France Says Barroso Holds `Unacceptable' View on TradeGregory Viscusi and Mark Deen
France fought off what it called a “unilateral attack” by the European Commission to keep cultural subsidies off the agenda of trade talks with the U.S.
French Culture Minister Aurelie Filippetti criticized European Commission President Jose Barroso for calling France’s protection of its audiovisual industry “reactionary” in an interview with the International Herald Tribune.
France won an exclusion for its audiovisual industry in talks that began today with the U.S. over a free-trade pact with the European Union. It threatened to use its veto to protect a business that the Socialist minister said accounts for 3.3 percent of European gross domestic product.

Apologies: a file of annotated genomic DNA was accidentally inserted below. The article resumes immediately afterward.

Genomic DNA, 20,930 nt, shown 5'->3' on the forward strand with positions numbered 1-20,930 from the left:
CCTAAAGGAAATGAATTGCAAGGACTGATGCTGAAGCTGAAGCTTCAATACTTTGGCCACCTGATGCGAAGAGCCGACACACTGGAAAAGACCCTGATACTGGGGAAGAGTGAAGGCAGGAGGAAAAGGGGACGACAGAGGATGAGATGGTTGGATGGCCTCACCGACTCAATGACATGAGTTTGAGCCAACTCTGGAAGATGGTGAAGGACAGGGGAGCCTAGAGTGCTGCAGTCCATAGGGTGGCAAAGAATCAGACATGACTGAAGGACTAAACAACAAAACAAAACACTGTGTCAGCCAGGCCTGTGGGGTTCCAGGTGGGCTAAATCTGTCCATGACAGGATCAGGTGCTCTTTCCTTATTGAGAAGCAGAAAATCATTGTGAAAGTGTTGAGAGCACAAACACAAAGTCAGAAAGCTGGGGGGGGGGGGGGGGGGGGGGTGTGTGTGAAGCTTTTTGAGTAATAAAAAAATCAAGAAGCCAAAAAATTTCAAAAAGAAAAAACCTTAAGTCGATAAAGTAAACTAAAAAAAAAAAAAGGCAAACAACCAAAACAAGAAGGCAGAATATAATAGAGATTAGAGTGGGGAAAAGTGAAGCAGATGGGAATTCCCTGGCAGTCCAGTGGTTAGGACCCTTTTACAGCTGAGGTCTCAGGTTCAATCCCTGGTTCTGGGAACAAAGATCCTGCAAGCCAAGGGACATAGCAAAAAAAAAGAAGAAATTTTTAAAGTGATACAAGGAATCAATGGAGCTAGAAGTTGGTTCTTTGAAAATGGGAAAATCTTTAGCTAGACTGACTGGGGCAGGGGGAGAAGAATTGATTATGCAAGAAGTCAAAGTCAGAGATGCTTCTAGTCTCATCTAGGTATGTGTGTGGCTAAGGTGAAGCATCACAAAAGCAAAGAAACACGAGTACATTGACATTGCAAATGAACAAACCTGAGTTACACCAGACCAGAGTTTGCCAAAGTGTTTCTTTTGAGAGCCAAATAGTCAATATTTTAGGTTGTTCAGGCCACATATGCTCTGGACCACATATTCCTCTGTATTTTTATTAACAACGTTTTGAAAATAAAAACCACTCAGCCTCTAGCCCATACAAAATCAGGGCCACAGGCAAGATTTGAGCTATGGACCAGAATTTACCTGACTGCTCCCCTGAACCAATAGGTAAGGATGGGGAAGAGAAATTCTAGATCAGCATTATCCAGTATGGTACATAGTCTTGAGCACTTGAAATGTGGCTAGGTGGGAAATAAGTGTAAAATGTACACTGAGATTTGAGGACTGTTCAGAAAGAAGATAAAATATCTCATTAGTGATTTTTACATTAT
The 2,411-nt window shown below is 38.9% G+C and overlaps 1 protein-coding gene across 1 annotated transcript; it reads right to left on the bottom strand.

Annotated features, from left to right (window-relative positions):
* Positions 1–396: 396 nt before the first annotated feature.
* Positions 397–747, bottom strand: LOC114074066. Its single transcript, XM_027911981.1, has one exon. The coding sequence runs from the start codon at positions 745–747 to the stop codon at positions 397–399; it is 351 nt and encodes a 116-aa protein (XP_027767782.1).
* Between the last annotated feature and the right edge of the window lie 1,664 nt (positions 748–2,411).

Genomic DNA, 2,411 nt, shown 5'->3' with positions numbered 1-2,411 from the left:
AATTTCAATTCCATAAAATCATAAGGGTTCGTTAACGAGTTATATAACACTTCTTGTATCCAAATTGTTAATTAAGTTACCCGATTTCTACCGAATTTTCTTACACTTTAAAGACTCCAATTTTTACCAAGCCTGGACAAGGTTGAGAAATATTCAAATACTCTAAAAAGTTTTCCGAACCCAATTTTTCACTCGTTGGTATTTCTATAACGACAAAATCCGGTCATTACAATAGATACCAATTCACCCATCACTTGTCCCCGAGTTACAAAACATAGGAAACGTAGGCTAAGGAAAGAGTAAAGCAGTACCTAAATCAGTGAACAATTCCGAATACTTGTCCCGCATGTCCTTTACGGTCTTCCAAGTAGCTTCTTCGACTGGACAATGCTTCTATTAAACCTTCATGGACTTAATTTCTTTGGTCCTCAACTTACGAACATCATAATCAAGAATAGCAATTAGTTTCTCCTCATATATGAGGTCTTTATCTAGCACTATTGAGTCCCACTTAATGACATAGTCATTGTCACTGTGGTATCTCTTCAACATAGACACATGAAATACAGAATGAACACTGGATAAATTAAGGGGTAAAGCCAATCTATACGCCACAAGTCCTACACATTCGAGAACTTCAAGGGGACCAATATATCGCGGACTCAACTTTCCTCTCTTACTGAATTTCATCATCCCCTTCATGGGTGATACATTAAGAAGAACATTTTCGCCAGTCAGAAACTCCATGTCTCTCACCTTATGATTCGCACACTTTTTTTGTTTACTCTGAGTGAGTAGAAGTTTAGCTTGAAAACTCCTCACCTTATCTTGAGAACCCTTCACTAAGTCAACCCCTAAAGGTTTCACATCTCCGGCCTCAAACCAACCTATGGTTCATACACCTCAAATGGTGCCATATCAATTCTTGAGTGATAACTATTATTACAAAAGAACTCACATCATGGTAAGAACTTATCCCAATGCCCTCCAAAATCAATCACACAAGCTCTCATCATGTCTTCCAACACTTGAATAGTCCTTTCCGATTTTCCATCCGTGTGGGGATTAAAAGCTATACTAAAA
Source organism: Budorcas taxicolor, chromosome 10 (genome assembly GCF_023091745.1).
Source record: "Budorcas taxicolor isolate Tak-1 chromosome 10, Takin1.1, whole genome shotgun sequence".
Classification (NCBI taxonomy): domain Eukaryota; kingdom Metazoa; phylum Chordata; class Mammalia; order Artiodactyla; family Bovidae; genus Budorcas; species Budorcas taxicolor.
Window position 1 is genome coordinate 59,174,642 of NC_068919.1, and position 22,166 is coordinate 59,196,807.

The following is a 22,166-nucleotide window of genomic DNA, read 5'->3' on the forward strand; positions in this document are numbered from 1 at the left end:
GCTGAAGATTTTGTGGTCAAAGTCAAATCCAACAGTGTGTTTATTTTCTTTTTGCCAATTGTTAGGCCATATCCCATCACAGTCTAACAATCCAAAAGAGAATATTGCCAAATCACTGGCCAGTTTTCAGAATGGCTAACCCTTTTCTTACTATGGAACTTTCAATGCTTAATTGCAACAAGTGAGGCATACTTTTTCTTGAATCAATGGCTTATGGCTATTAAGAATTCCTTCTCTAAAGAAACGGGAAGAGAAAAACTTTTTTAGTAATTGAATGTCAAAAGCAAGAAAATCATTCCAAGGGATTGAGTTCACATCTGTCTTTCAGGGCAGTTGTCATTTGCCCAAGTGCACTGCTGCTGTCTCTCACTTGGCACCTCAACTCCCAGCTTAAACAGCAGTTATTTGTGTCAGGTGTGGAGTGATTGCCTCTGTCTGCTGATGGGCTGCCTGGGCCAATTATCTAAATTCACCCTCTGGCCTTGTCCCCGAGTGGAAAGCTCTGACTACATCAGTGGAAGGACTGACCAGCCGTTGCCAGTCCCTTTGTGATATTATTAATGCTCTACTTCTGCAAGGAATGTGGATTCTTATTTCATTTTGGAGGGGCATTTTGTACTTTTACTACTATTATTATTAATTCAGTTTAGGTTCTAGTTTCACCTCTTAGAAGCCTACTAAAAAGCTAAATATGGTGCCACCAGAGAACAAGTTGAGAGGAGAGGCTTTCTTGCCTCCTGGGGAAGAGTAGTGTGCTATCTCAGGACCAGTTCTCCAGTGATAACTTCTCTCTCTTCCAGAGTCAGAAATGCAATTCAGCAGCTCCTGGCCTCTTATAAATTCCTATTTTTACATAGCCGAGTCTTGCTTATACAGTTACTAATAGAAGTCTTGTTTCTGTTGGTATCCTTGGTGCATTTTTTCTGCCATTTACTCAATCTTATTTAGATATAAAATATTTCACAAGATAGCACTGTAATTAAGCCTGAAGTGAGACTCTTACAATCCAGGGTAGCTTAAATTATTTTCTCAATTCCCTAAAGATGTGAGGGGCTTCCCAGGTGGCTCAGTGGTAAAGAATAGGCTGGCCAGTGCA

“Barroso’s words are shocking and unacceptable,” Filippetti told reporters today in Paris. “Without cultural exception, we won’t be able to manage the regulatory transformation to the digital age. We need new regulations for the digital age, and to adapt our tools we need the cultural exception. It is at the service of modernity.”
“It’s the European Commission that’s isolated,” Filippetti said.
The European Union’s 27 member governments gave the commission, the bloc’s executive arm, a mandate to negotiate with the U.S. to expand the world’s biggest economic relationship with a free trade agreement. The goal is to remove tariffs, ease regulatory barriers and expand access in investment, services and public procurement.